By Jamie Delano, John Ridgeway & various (Vertigo)
You’ve either heard of John Constantine by now or you haven’t, so I’ll be as brief as I can. Originally created by Alan Moore during his groundbreaking run on Swamp Thing, he is a mercurial modern wizard, a chancer who plays with magic on his own terms for his own ends. He is not a hero. He is not a nice person. Sometimes though, he’s all there is between us and the void.
Given his own series by popular demand, he premiered at the height of Thatcherite Barbarism in England and the dying days of Reaganite Atrocity in the US. In 1987 Creative Arts and Liberal Arts were dirty words in many quarters and the readership of Vertigo was pretty easy to profile. Jamie Delano began the series with a relatively safe horror comic plot about an escaped hunger demon, introducing us to Constantine’s unpleasant nature and odd acquaintances such as Papa Midnite (see also Papa Midnite ISBN 1-84576-265-7) in a tale of possession and voodoo, but even then discriminating fans were aware of a welcome anti-establishment political line and metaphorical underpinnings. ‘Hunger’ and ‘A Feast of Friends’ also established another vital fact. Anyone who got too close to John Constantine tended to end very badly, very soon.
‘Going For It’ successfully equated the Conservative Britain with Hell, as demons traded souls on their own stock market and Yuppies got ahead in the rat race by selling short. Set on Election Day 1987, this potent pastiche never loses sight of its goal to entertain, whilst making its telling points.
Constantine’s cousin Gemma and slivers of his childhood in Liverpool are revealed in ‘Waiting for the Man’, a tale of abduction and ghosts that introduces fundamentalist Christians, the Resurrection Crusade, and the mysterious woman known only as Zed.
America is once again the focus of terror in ‘When Johnny Comes Marching Home’ as the Viet Nam war breaks out again in rural Iowa, then its back to Blighty for ‘Extreme Predjudice’. Skinheads, racism demons and more abound as Delano joins up lots of previously unconnected dots to reveal a giant storyline in the making. The Damnation Army are up to something, nobody knows who they are, everything’s going bad and somehow Zed and the Resurrection Crusade are involved.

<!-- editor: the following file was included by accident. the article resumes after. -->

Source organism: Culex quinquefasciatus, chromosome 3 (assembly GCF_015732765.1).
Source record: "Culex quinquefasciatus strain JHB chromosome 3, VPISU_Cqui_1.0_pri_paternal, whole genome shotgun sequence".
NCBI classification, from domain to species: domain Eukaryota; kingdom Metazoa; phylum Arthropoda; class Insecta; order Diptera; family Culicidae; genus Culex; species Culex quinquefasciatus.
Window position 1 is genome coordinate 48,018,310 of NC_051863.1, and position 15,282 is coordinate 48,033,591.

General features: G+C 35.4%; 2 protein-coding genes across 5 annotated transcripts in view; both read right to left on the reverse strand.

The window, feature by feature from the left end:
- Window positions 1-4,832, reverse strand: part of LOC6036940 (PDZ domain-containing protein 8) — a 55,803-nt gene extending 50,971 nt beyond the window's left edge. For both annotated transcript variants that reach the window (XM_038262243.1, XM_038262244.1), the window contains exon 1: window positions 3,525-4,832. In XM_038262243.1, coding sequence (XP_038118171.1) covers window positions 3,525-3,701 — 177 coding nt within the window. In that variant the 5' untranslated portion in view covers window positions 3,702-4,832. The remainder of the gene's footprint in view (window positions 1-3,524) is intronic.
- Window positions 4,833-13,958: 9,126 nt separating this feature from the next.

Brett Ewins and Jim McCarthy replace regular artist John Ridgway for the first three pages of ‘Ghost in the Machine’, and then the beautifully restrained and poignantly humanistic style returns as Constantine further unravels the plot by catching up with the cutting edge of mysticism – Cyber-shamanism. In Delano’s world the edges between science and magic aren’t blurred – they simply don’t exist.
‘Intensive Care’ follows the drama at full gallop when the plans of Crusade and Army are revealed, as is the value and purpose of Zed, forcing Constantine into the first of many bad bargains with Hell. The volume concludes messily, with a diversion, due to the nature of periodical publishing.
The storyline in Hellblazer #1-8 ran contiguously, and converged, with Swamp Thing, in which the wizard lends his physical body to the plant elemental to impregnate its human girl friend. So for the ninth issue, there’s a kind of dissolute holding pattern in play to allow all the pieces to be suitably arranged. It makes for a decidedly odd ending, and I’d advise that you have the next volume (Hellblazer: The Devil You Know – ISBN 1-84576-490-0) to hand before you start.
These are superb examples of modern horror fiction, inextricably linking politics, religion human nature and sheer bloody-mindedness as the root cause of all ills. They make a truly repulsive character seem an admirable force for our survival and are beautifully crafted tales as well. The art is clear, subversive and, when not glossed up by Alfredo Alcala whose lush inking graces the last two stories, manages to jangle at the subconscious with its scratchy edginess. A real treat for fear fans.
© 1987, 1988, 1992 DC Comics. All Rights Reserved.